Oslo talks: D-day for SLMM

By Shimali Senanayake

Amidst continuing fears of an all-out war, Norway has called a crucial meeting of the Sri Lanka Monitoring Mission on Thursday to decide on the future of the monitors.

According to a top official, the options for the SLMM include a downsizing of its mission with offices only in Colombo and Kilinochchi, increasing its strength with monitors from Iceland and Norway or even suspending operations altogether.

“Halting the Mission is a last resort but it is an option,” SLMM spokesman Thorfinnur Omarsson told The Sunday Times.

He said it would be upto Norway to decide.

The SLMM began weighing its limited options ahead of the crucial meeting in Oslo on Thursday June 29.

The main purpose is to discuss the LTTE’s four-week deadline for 37 monitors from Sweden, Denmark and Finland to quit. However last night the LTTE extended this deadline until September 1.

Mr. Omarsson confirmed that the intimation of the deadline extension was given yesterday by the LTTE to Norway.

“Obviously nine weeks are better than four weeks. It gives us some breathing space, but we need six months to get monitors to replace EU nationals. At this point we still do not know if we can reorganize the SLMM and recruit a complete mission by September 1,” he said.

The government, however, is strongly opposed to the LTTE demand. The government has told Norwegian peace brokers it is not “wedded” to the composition of the SLMM.

Senior government officials said yesterday Colombo was even willing to amend the cease-fire or include an addendum to ensure the future functioning of the truce mission with non-Nordic members.

"If the monitors from the EU countries say they cannot function here because the LTTE has failed to assure their security, we will understand," a top government official said. "But not because of the EU ban."

The LTTE formally said on Wednesday that the neutrality of the

Swedes, Danes and Finns had been marred, as the countries from which those monitors come belong to the European Union, which included the LTTE in its list of terror groups last month.

This is despite the Tigers being repeatedly told that these monitors do not represent their individual countries but an independent monitoring organ.

The government has accused the LTTE of laying down a "hostile deadline," of one-month and assured the monitoring mission of support to carry out its mandate.

If the 37 monitors exit, the SLMM will be left with just 16 from Norway and four from Iceland. Norwegian peace-brokers have said the LTTE’s decision was regrettable.

"The LTTE's demand that SLMM monitors from EU countries be replaced is deeply regrettable and will weaken the SLMM in a critical period," Norway's International Development Minister Erik Solheim said in a statement.

The government has stressed that any changes to the composition of the SLMM cannot be a decision between Norway and the LTTE, and that the Sri Lankan government has to be an integral part of the decision-making process.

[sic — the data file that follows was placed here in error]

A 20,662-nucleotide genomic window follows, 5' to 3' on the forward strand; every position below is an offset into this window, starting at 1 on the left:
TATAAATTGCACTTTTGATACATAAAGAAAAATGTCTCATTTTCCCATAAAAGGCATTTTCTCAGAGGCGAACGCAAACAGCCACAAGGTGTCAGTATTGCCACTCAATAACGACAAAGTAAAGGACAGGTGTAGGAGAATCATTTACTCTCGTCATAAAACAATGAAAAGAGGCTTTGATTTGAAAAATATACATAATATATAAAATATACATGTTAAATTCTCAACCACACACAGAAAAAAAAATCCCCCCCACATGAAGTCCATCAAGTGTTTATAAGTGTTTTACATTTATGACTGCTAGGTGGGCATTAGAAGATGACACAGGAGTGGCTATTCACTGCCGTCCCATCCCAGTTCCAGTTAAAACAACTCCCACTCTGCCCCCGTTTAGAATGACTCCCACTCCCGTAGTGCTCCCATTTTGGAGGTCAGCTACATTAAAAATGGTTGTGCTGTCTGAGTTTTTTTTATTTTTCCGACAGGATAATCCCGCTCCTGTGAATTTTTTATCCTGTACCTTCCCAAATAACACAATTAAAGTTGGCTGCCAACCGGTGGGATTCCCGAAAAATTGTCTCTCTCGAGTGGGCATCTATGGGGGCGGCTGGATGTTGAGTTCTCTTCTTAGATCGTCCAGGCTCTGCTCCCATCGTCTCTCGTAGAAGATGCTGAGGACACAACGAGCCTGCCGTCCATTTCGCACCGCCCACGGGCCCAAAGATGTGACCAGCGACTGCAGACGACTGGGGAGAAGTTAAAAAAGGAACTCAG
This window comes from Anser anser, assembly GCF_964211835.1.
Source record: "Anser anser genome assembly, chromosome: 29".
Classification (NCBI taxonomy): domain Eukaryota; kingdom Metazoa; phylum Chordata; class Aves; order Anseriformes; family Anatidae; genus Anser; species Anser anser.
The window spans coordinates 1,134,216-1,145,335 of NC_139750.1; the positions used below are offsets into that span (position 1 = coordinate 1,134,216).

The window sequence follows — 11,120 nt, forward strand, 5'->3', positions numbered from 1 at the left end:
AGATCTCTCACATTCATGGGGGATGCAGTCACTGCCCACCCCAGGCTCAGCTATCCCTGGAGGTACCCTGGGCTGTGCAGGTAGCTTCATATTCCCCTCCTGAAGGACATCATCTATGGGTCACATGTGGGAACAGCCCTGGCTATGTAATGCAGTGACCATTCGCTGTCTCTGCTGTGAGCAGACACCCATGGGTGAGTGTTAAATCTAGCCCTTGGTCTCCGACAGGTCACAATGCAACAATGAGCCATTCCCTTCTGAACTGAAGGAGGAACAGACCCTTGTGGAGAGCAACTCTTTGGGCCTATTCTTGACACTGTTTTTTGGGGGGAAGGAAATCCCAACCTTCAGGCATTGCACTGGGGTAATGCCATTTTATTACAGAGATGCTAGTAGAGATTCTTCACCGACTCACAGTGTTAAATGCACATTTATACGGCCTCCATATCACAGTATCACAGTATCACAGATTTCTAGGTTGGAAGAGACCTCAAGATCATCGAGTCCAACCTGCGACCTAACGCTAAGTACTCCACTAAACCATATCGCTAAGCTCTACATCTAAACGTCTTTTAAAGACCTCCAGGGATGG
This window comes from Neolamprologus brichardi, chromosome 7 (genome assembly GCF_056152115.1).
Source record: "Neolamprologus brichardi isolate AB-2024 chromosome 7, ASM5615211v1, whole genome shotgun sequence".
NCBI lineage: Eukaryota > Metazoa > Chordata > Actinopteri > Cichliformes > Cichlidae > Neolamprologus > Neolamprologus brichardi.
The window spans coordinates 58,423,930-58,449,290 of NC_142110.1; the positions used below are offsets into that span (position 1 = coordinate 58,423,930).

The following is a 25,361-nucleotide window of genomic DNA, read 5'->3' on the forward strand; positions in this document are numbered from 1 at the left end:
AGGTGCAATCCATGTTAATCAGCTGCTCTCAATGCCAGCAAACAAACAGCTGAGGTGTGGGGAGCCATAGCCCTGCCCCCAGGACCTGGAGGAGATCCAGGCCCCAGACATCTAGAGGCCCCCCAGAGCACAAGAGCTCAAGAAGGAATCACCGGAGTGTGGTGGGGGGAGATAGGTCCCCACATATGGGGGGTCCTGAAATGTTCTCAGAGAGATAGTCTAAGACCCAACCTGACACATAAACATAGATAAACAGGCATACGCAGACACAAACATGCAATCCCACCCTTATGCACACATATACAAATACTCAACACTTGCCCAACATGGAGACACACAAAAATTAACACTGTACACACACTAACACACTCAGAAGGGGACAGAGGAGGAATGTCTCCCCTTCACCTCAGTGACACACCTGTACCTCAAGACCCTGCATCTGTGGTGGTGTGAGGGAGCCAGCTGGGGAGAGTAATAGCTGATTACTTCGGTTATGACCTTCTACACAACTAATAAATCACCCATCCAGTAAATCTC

Norway has invited the five countries from which monitors have been co-opted to make up the SLMM to a meeting on Thursday, in Oslo, to discuss the safety, future and function of the SLMM, following the LTTE's demand.

But the government has made it clear that any decision taken at the meeting will have to be vetted subsequently by Colombo. Article 3.5 of the Cease-fire Agreement clearly states that the SLMM will consist of 'Nordic' monitors.

The government also signed a separate Status of Mission Agreement or SOMA, with Norway on March 18, 2002 spelling out the status of the monitors. Any change in the composition to bring in non-Nordic monitors calls for an amendment to both these agreements.

"These are matters that require negotiations by all parties concerned and cannot be addressed unilaterally to respond to the unreasonable sensitivities and the intransigent attitude of the LTTE," a statement from the Secretariat for Coordinating the Peace Process said.Norway had asked for six months to facilitate the transition and find substitutes for the EU monitors but the LTTE insisted on a deadline of four weeks.

Whether the LTTE’s demand will be acceded to or a compromise worked out, will be clear only after Thursday's meeting. According to the LTTE's demand, current SLMM chief Ulf Henricsson and his deputy Tommy Lakenmyr will have to quit their posts in less than a month because they are Swedish. So will Swedish chief of operations and also the head of logistics.

To re-appoint heads for the mission would take a minimum of two months. This would include calling in applications, shortlisting and holding interviews. And as one European diplomat put it, "It's like poya in Europe during July and August," with most out on summer vacations.

The LTTE threats against the security of the monitors will be a prime focus at Thursday's meeting, officials involved in the process said on condition of anonymity. It is highly unlikely the Europeans will be willing to function in the North and East without adequate guarantees to their safety.

The SLMM currently operates six district offices in Jaffna, Mannar, Vavuniya, Trincomalee, Batticaloa and Ampara. It maintains a liaison office in Kilinochchi and Naval monitoring in Jaffna and Trincomalee which is now at a standstill. The heads of all the six districts as well as naval monitors are either Swedes or Finns.


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